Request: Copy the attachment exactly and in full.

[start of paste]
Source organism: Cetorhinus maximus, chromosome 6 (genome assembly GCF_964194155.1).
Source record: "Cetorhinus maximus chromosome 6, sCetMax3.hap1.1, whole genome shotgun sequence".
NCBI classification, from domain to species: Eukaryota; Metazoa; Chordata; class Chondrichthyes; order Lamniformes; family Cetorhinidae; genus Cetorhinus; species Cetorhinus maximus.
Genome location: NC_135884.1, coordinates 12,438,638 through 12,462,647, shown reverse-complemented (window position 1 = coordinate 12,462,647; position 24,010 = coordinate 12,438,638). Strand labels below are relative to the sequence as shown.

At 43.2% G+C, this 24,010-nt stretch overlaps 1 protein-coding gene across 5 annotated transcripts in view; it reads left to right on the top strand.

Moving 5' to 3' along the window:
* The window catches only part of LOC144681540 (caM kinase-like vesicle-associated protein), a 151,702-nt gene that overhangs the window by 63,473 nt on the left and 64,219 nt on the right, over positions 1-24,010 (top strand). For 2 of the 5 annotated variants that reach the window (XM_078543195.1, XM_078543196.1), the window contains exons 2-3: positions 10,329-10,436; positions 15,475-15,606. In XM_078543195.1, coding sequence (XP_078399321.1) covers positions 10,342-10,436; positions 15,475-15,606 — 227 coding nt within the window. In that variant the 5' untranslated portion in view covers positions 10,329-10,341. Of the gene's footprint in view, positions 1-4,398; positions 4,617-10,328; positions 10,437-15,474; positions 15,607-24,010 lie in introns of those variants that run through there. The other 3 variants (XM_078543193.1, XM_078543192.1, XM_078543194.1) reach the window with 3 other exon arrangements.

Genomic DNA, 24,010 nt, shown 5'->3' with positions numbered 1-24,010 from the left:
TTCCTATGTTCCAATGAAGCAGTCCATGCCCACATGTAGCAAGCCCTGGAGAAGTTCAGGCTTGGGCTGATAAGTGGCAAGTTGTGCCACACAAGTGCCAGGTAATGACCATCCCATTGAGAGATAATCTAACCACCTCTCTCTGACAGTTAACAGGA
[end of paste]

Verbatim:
Source organism: Cetorhinus maximus, chromosome 6 (genome assembly GCF_964194155.1).
Source record: "Cetorhinus maximus chromosome 6, sCetMax3.hap1.1, whole genome shotgun sequence".
NCBI classification, from domain to species: Eukaryota; Metazoa; Chordata; class Chondrichthyes; order Lamniformes; family Cetorhinidae; genus Cetorhinus; species Cetorhinus maximus.
Genome location: NC_135884.1, coordinates 12,438,638 through 12,462,647, shown reverse-complemented (window position 1 = coordinate 12,462,647; position 24,010 = coordinate 12,438,638). Strand labels below are relative to the sequence as shown.

At 43.2% G+C, this 24,010-nt stretch overlaps 1 protein-coding gene across 5 annotated transcripts in view; it reads left to right on the top strand.

Moving 5' to 3' along the window:
* The window catches only part of LOC144681540 (caM kinase-like vesicle-associated protein), a 151,702-nt gene that overhangs the window by 63,473 nt on the left and 64,219 nt on the right, over positions 1-24,010 (top strand). For 2 of the 5 annotated variants that reach the window (XM_078543195.1, XM_078543196.1), the window contains exons 2-3: positions 10,329-10,436; positions 15,475-15,606. In XM_078543195.1, coding sequence (XP_078399321.1) covers positions 10,342-10,436; positions 15,475-15,606 — 227 coding nt within the window. In that variant the 5' untranslated portion in view covers positions 10,329-10,341. Of the gene's footprint in view, positions 1-4,398; positions 4,617-10,328; positions 10,437-15,474; positions 15,607-24,010 lie in introns of those variants that run through there. The other 3 variants (XM_078543193.1, XM_078543192.1, XM_078543194.1) reach the window with 3 other exon arrangements.

Genomic DNA, 24,010 nt, shown 5'->3' with positions numbered 1-24,010 from the left:
TTCCTATGTTCCAATGAAGCAGTCCATGCCCACATGTAGCAAGCCCTGGAGAAGTTCAGGCTTGGGCTGATAAGTGGCAAGTTGTGCCACACAAGTGCCAGGTAATGACCATCCCATTGAGAGATAATCTAACCACCTCTCTCTGACAGTTAACAGGA